The young Lovetta Conto has taken a symbol and tool of violence and made it a symbol and tool of beauty and life. 'Life' is inscribed on each leaf. As she states on the Akawelle website - 'It is even possible for new life to arise from something as terrible as war'.
The work of Conto and the Strongheart Fellowship serve a strong counterpoint to the current concluding trial of Liberian dictator Charles Taylor in The Hague for war crimes - which received attention last summer when varied celebrities gave testimony regarding his gifts of blood diamonds. Today's Liberia has the first elected female president of Africa.
Where there is crisis there is opportunity - a refrain referenced in our own personal journeys of development.
When I was growing up in San Francisco my Italian mother recounted to me a story during the re-building of post Second World War Italy - Coca-Cola suddenly arrived on the scene with a series of presentations and 'workshops'. What these workshops entailed one can only imagine but my mom, ever the activist - from her London mini-skirts shocking 60s Rome to arguing on the role of women in the Catholic Church - raised her hand during one of the presentations and asked the woman at the front of the auditorium if Coca-Cola contained any fruit juice. She tells the story in dismay even now remembering clearly the response was yes. Post-war regions around the world now, just like yesterday, present opportunities for new business. But more importantly - a time for healing, an opportunity for social change and transformation, as well as emerging creative commerce.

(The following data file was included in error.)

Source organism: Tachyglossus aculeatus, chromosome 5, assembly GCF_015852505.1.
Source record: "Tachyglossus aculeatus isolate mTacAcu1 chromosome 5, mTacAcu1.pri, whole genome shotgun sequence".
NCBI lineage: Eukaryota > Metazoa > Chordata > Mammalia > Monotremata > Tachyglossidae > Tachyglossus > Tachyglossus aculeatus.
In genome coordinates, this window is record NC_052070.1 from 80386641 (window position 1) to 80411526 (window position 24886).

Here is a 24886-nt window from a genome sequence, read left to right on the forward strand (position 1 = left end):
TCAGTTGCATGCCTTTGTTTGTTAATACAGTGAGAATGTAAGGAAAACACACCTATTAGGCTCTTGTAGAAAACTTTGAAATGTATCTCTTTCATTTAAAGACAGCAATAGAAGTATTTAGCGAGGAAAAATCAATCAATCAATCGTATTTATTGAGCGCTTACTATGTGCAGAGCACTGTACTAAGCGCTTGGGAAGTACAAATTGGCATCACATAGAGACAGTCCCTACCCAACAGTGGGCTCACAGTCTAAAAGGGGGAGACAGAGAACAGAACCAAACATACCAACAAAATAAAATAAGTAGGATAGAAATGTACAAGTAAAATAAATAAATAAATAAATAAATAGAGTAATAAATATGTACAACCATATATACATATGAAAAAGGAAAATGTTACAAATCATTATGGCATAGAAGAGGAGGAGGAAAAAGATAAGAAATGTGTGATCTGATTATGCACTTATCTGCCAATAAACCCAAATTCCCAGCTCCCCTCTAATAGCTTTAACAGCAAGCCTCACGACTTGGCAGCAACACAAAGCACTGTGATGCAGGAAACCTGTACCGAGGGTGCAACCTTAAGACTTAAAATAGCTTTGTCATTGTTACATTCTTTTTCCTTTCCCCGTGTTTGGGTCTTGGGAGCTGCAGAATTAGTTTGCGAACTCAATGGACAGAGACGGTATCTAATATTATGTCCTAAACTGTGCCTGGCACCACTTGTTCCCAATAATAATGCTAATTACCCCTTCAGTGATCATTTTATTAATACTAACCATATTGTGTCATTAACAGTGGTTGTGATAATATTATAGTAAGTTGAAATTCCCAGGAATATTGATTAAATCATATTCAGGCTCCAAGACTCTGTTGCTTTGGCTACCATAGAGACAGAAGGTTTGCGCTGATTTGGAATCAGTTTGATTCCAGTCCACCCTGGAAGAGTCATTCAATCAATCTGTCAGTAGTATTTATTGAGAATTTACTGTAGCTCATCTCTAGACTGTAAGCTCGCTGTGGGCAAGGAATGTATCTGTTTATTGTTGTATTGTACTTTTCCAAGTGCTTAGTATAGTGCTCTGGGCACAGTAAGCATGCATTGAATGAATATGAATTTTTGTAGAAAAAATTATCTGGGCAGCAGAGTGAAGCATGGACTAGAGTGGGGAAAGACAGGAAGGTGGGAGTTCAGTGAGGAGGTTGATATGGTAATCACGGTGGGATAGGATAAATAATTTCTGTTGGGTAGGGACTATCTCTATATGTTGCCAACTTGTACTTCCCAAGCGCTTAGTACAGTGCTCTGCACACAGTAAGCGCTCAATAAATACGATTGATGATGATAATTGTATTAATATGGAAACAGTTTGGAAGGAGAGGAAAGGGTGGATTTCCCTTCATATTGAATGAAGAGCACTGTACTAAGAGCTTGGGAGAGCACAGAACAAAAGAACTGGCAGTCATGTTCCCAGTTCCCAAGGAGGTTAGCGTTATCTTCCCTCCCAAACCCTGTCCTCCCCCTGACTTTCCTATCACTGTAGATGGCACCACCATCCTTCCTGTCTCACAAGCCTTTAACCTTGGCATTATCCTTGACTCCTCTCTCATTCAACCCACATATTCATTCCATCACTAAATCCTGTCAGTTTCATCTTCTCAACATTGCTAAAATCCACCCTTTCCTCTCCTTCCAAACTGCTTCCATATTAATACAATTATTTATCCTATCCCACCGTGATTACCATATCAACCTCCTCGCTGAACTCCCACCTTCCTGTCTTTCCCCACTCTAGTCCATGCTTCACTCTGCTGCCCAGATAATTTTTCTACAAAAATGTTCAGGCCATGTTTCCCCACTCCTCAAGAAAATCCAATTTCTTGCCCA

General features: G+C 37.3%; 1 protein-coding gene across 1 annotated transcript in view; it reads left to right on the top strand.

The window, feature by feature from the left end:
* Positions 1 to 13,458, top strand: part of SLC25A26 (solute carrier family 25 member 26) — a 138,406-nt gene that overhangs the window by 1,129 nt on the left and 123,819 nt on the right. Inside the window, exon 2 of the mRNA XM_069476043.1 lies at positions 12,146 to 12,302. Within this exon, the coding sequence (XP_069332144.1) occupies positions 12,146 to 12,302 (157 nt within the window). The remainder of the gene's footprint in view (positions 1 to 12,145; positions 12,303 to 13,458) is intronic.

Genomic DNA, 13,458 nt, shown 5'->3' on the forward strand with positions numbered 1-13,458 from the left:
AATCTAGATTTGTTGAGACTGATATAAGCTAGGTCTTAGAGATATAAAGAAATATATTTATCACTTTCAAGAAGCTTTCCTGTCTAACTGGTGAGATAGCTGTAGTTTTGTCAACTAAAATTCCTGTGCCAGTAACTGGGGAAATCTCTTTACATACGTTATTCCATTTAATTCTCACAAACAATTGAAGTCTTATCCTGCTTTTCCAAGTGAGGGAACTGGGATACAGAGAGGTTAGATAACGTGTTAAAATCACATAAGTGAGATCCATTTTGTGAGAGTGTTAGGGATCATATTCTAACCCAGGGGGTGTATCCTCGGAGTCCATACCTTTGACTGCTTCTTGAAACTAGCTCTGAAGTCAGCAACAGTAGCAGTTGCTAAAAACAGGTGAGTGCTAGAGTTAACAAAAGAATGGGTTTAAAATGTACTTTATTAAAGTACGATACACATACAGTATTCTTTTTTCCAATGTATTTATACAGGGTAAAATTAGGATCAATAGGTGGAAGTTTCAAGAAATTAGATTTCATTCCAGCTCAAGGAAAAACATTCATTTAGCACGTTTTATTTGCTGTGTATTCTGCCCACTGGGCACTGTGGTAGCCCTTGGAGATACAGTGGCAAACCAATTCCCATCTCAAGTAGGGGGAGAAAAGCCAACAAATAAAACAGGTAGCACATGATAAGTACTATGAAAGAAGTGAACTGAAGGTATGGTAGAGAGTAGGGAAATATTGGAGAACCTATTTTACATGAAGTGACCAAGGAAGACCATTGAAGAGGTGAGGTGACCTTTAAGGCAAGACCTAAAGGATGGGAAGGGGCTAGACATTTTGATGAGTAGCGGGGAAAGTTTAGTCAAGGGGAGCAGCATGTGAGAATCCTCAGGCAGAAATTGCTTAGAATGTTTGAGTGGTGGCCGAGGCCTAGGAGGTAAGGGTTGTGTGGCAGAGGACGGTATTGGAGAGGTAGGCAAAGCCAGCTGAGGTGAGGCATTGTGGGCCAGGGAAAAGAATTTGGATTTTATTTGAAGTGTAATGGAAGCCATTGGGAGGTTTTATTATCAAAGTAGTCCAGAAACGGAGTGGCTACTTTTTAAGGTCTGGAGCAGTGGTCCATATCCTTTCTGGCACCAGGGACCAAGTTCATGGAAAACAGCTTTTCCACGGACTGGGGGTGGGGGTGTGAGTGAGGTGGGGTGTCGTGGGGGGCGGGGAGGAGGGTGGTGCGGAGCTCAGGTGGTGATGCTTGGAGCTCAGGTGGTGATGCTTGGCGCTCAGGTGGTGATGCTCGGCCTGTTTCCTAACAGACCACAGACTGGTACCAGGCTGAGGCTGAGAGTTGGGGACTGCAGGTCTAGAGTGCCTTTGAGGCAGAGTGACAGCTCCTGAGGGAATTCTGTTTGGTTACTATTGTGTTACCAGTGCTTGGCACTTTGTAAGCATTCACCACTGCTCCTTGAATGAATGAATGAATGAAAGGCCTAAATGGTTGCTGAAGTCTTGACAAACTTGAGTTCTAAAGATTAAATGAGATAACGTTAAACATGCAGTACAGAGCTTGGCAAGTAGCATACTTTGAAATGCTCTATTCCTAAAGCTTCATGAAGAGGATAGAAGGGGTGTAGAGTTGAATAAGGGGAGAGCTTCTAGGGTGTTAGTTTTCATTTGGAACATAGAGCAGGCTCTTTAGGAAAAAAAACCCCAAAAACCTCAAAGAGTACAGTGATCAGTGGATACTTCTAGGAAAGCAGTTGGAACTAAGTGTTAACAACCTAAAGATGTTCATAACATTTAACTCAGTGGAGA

Last year, when I told people I was starting a blog connected to my Project and desired to mention many named 'flower revolutions' in past history how could I know that a 'Jasmine Revolution' was about to take place in Tunisia a few months later! Why look to history when we can look powerfully to the present? I found three beautiful photos (this time not mine) of the three flowers of present revolutions - the lotus of Egypt, the jasmine of Tunisia, and the striking pomegranate flower of Libya. The pomegranate is a symbol of righteous justice in many religions, and while the struggling revolution in Libya is un-named I find the name and the stunning photo I found quite appropriate.
Here they are - just some of the Flowers of Revolution of the Arab Spring:
|Jasmine of Tunisia|
|Pomegranate Flower of Libya|
|Lotus of Egypt|
Coming back to the soul of symbols - Meghan Connolly Haupt, founder of C5 Company, director of Sulsso - sustainable jewelry and creator of the blog- Wearyourcommittment.com - pointed out to me: 'How many people probably wear a necklace of a gold peace dove or flower generated by slave labor.'
What kind of peace jewel is that?
|The healing Pepper flower of Liberia|
Reflecting now on jewelry, gold, flowers, peace and poetry: Whatever the past, the Earth continues to give up its poetry and reveal her treasures to us - whether it's the historic gold of South America or the intricately designed flowers of Africa.
How we respond in moving towards a more sustainable, just and inspiring future - is up to us.